Fortunately, this year we have a choice. Ashley Guadino has been in the trenches alongside many in the community. She’s worked with nonprofits and understands the value of every penny. She has served on the Trumbull Town Council so has a keen understanding of what homeowners of all means need. She’s an attorney and can make sense of the legislation, determining what helps and what doesn’t.

Ashley can bring a fresh voice, fresh perspective, and fresh energy to a State Assembly that has been mired in the same old rut. Laura Devlin may be a thoughtful person, but she has done nothing unique for us and we need a change. We need someone like Ashley who will show up, ready to work, and bring about substantive improvements to the region and Connecticut alike.

I strongly urge you to vote for Ashley Guadino.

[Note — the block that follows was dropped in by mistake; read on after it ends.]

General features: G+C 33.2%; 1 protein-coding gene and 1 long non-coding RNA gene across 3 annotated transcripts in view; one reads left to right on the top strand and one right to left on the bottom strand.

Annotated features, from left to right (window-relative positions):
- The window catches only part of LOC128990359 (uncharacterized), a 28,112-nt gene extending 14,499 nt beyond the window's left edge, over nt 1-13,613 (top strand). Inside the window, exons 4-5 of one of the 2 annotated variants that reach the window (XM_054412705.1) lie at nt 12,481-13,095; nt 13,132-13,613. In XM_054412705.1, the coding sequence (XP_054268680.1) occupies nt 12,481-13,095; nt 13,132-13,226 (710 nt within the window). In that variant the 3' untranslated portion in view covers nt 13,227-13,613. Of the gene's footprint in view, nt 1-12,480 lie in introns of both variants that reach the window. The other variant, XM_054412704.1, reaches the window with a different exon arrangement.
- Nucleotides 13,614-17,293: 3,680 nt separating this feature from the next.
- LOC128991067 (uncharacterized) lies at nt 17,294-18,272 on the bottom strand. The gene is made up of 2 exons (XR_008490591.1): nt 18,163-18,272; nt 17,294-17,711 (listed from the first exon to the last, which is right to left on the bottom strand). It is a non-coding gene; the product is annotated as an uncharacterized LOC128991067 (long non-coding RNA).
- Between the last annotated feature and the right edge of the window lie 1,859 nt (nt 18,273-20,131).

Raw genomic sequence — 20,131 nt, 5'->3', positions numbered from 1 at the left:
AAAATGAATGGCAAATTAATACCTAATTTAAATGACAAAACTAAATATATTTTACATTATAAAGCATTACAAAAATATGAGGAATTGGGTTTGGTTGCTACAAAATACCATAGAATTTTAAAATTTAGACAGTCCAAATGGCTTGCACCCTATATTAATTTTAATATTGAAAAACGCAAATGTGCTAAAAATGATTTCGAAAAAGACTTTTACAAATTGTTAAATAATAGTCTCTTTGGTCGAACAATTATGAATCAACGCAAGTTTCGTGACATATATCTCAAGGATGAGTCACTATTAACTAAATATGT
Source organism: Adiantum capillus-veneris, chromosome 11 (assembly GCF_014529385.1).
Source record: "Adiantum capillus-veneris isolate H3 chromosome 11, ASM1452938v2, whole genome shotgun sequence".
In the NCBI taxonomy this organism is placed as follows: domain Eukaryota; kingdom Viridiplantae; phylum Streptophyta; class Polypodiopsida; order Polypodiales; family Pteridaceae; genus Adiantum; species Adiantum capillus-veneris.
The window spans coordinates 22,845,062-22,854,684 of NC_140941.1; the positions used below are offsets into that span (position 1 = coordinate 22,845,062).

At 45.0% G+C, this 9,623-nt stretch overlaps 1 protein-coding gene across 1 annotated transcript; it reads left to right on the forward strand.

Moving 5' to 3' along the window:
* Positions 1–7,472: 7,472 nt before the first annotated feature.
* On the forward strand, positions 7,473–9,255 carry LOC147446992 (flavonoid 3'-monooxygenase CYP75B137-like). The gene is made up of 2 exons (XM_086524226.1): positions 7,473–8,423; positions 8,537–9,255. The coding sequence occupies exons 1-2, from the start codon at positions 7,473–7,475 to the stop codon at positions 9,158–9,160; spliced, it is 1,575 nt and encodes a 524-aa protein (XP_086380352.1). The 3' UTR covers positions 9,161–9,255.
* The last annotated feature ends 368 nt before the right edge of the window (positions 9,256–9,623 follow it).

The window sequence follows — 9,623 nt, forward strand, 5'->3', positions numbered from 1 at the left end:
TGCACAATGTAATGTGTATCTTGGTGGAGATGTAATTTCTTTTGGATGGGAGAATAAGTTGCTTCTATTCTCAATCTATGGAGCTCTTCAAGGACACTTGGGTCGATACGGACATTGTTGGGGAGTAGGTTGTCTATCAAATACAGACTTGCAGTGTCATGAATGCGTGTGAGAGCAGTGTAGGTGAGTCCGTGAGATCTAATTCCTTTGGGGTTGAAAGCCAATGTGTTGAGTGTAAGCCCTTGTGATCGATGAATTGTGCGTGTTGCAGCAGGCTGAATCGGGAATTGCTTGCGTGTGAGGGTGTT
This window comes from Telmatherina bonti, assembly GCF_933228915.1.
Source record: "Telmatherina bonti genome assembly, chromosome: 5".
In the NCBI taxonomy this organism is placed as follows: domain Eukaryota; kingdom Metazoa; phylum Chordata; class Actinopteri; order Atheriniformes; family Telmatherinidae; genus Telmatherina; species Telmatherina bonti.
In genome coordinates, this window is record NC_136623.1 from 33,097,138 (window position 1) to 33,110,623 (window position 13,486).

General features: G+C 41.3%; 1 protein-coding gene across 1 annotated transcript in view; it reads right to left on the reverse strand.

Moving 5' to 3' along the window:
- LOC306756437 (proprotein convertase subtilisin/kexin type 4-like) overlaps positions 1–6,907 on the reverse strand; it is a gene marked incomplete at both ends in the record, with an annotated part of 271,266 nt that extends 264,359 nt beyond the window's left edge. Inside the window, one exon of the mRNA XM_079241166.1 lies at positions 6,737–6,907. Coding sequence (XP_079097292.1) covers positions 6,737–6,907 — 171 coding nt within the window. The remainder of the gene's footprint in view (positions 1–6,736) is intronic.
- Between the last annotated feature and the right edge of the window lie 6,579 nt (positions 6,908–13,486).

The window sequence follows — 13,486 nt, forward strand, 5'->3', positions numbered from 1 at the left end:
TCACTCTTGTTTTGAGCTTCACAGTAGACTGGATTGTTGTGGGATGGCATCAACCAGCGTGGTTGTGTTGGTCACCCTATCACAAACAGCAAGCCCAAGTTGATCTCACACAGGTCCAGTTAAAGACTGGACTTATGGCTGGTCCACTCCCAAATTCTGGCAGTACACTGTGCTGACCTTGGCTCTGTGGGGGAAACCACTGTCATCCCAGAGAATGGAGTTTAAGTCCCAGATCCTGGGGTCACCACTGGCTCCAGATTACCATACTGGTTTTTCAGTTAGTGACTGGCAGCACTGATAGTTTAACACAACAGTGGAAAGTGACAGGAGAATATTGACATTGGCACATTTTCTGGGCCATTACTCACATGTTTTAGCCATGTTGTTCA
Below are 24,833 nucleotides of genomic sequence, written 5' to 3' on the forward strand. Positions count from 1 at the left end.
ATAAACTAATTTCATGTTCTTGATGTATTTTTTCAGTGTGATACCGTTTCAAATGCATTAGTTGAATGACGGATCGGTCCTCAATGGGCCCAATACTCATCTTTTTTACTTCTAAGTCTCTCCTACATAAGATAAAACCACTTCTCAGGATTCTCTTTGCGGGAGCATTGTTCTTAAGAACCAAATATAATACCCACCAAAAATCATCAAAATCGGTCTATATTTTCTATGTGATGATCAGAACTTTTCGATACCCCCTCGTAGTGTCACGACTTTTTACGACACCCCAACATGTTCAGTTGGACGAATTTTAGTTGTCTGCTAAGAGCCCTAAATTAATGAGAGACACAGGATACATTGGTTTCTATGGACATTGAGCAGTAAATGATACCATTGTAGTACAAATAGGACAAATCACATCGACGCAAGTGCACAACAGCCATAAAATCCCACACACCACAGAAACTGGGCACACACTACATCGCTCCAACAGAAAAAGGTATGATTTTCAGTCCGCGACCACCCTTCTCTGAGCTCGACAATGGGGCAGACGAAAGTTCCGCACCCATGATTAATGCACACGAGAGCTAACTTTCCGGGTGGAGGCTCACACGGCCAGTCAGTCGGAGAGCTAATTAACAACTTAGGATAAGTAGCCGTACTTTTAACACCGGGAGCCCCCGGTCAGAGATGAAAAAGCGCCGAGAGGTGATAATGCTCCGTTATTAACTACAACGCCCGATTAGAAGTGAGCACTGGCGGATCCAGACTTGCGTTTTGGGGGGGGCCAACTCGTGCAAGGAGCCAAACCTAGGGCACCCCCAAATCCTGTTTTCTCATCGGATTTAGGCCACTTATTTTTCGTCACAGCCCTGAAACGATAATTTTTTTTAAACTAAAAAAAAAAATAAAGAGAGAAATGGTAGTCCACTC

Karen Sanger


Throwing politics

into tragedy

To the Editor:

Just hours after a teenager shot 10 people to death and wounded 10 others in a high school near Houston, Texas, Senator Chris Murphy took to the stage at the CT Democratic Convention to immediately throw politics into the tragedy. “We’re Democrats, because we want every child in this country to grow up without fear of gun violence......We support the Second Amendment that allows Congress to do what the overwhelming majority of Americans wants us to do, like pass mandatory background checks and ban assault weapons,” said Murphy.

At the time Murphy stood up at that political arena, the public already knew that the teenager accused of the shooting used stolen weapons to reek his carnage at the school. Background checks will rarely stop a thief from stealing. The public also knew that the weapons used were a shotgun and a .38 caliber revolver. Neither weapon has ever been tagged an "assault" weapon by even the most liberal members of Congress.